Last week the Southern District of New York approved the DOJ’s settlement with Hachette Book Group Inc., HarperCollins Publishers LLC, and Simon & Schuster, Inc. (I previously covered the Apple e-book case here and here.)
Under the Tunney Act, consent settlements with the DOJ are subject to court review and public comment. The three e-book publishers reached a settlement with the DOJ before the Department filed its antitrust suit.
Under the settlement agreements, the publishers must end their e-book agency agreements with Apple within seven days of final judgment. They must also end any contracts with other e-book retailers that prevent them from setting their own prices or include most-favored nation (“MFN”) clauses that guarantee that retail competitors are not receiving better terms. Additionally, under the settlements, distribution provisions limiting retailers’ ability to set e-book pricing are banned for several years.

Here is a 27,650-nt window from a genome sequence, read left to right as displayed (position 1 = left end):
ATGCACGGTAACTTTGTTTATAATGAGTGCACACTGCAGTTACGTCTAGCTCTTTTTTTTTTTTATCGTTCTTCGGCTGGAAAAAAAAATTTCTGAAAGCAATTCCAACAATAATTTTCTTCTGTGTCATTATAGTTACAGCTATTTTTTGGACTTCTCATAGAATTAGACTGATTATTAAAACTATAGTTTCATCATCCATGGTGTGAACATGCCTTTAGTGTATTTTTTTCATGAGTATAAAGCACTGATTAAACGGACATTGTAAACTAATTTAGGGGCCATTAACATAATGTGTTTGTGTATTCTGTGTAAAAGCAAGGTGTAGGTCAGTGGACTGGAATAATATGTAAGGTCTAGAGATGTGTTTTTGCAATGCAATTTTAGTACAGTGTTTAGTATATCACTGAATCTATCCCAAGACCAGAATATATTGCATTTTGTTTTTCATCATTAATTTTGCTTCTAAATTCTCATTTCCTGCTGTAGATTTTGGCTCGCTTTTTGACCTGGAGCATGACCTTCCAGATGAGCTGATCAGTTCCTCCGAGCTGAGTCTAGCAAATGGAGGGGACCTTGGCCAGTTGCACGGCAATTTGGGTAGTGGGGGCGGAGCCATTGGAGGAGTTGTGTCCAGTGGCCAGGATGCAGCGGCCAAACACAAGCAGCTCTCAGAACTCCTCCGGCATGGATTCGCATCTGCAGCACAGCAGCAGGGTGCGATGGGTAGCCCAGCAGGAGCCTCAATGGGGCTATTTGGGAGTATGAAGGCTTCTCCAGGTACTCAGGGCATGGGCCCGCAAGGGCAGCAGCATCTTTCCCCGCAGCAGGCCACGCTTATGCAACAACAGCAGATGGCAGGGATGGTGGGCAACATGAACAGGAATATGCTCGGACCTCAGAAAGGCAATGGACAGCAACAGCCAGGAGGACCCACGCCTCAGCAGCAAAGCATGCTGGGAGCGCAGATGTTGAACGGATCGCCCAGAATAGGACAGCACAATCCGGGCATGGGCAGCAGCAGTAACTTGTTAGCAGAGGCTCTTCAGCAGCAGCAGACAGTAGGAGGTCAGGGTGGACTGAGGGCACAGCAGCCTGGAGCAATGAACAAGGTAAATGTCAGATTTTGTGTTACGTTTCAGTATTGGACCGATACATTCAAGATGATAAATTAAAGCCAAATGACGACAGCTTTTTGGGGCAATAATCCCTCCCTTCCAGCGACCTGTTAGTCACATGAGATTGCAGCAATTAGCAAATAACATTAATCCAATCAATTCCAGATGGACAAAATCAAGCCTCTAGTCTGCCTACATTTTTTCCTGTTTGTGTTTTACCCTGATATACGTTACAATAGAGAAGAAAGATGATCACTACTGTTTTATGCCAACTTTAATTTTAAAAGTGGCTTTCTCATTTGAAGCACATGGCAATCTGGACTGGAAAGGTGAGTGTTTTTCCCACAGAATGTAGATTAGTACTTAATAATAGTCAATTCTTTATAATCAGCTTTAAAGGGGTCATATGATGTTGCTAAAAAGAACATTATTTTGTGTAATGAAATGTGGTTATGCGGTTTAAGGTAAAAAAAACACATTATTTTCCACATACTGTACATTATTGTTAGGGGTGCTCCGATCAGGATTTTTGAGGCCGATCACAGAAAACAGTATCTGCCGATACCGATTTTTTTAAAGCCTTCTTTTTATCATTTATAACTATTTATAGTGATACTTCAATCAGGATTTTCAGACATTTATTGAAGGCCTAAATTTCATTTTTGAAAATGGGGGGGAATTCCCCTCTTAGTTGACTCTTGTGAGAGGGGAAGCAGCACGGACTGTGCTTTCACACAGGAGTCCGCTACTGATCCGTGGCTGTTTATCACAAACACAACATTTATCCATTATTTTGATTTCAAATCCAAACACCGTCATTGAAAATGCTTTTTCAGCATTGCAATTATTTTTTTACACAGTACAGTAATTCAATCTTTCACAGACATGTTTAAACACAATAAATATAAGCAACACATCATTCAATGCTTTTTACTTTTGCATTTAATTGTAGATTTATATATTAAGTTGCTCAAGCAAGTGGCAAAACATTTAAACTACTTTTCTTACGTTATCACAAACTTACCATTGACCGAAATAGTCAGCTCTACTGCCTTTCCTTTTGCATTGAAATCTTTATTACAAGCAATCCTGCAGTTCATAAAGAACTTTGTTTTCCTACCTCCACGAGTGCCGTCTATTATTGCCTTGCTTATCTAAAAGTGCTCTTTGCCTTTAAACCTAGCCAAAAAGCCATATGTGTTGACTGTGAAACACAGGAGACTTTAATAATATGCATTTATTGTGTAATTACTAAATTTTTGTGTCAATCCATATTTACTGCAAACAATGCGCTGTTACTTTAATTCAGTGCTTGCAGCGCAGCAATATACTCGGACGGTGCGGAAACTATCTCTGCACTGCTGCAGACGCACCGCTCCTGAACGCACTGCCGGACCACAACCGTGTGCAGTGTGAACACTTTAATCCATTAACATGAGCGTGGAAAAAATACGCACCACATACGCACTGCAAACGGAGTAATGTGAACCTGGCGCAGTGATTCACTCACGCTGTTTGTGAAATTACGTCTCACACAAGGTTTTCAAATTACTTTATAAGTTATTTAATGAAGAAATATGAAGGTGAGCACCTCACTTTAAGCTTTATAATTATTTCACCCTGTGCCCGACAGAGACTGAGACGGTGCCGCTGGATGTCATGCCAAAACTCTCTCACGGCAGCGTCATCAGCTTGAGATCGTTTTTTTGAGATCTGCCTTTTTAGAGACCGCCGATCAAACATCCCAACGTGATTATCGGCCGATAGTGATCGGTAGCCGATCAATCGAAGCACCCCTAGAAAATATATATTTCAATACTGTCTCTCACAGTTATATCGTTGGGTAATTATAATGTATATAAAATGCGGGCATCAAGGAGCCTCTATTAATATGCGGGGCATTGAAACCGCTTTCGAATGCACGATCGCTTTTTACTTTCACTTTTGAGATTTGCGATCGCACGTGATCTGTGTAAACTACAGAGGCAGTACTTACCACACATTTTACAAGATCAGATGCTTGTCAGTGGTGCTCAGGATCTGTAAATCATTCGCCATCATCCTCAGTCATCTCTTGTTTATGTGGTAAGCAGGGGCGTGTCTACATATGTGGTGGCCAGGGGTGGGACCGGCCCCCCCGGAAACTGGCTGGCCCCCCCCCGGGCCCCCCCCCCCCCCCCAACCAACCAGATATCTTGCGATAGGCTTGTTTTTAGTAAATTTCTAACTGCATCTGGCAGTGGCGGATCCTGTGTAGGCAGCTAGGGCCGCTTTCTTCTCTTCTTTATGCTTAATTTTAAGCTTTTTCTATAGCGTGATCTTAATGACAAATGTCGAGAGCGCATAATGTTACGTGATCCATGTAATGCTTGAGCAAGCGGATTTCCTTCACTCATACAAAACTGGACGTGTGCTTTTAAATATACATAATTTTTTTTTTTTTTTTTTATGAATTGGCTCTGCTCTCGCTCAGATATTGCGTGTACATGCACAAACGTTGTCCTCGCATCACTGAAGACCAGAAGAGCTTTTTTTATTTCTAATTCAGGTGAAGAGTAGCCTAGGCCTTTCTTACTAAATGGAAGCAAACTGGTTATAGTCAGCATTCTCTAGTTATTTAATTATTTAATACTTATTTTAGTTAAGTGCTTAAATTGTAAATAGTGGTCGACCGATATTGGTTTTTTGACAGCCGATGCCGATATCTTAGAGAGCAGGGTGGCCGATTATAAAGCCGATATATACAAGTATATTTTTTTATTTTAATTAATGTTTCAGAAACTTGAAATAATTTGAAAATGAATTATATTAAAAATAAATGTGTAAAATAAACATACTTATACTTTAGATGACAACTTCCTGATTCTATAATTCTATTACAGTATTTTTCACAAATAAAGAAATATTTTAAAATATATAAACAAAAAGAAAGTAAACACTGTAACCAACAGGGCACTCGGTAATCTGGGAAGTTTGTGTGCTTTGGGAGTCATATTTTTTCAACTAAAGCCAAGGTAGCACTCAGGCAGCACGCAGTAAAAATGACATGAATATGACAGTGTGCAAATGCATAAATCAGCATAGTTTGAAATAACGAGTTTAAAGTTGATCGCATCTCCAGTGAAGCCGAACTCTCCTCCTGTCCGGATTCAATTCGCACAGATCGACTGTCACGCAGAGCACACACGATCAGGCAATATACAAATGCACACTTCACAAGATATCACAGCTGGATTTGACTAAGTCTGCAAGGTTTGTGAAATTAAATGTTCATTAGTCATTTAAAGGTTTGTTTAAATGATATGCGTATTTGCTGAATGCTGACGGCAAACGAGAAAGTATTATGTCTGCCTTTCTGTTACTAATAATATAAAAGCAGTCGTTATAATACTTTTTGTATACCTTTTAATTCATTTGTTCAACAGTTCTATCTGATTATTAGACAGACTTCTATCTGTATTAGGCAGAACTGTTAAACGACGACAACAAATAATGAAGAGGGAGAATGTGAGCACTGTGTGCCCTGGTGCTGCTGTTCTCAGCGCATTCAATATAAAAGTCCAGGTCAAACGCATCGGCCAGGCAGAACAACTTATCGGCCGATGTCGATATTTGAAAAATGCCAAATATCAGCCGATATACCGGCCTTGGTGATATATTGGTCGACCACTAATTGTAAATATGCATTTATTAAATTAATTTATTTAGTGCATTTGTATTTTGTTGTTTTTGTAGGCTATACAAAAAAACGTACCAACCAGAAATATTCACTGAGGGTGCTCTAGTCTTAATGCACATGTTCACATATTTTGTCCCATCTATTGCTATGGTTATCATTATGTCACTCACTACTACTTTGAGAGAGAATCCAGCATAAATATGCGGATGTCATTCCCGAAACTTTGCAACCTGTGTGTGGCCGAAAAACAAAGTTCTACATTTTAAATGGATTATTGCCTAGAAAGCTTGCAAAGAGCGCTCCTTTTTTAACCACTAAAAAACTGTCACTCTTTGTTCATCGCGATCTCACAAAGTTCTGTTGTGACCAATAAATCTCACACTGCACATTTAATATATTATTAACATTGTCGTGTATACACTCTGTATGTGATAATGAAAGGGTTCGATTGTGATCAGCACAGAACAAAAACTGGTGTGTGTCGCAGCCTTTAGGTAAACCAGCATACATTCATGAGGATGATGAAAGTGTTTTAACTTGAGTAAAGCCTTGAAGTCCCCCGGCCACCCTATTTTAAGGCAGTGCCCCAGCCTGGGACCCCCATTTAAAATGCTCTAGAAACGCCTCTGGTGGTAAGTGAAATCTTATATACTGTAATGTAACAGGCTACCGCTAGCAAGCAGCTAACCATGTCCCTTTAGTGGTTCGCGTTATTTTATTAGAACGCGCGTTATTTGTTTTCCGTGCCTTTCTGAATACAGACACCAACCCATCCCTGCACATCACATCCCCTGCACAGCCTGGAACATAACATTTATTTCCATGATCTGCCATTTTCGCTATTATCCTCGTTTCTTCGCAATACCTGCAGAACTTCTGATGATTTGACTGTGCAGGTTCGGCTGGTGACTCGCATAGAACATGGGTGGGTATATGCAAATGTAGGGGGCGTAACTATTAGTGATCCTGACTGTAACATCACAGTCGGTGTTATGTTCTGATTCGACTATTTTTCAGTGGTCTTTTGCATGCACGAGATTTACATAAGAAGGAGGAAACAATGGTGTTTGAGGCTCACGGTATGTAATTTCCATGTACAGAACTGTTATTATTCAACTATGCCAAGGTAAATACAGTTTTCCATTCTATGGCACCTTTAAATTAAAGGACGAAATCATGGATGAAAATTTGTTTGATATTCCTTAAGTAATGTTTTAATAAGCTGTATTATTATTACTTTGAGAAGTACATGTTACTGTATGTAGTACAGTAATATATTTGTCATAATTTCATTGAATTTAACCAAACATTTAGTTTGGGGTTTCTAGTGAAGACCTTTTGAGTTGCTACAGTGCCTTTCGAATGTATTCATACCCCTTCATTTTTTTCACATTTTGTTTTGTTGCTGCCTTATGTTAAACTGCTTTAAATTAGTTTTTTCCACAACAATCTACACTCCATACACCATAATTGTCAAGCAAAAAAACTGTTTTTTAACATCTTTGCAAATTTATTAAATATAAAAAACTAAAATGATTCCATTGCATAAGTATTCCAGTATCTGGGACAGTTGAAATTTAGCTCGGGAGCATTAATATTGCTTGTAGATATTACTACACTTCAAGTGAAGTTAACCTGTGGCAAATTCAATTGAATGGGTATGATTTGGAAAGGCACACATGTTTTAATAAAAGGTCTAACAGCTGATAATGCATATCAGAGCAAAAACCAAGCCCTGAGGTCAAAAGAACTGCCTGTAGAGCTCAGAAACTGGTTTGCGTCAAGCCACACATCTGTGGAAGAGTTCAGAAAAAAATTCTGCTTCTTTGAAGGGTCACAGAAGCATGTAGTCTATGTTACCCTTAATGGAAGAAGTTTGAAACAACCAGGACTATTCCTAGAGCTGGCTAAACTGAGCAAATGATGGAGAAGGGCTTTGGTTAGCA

The DOJ has received hundreds of Tunney Act comments about the settlements. Additionally, Apple, Penguin, and others have filed amicus briefs with the court criticizing one or more aspects of the settlements. Bob Kohn, the founder of eMusic, has been a particularly vocal critic. You may have read about his creative five-page cartoon or graphic novel format brief (which he filed due to the court’s page constraints).
Kohn (and perhaps others) have argued that DOJ essentially accused Amazon of price predation, and that the Apple e-book deals were a lawful and appropriate response to such predation.
Apple, Macmillan, and Penguin remain in the DOJ suit.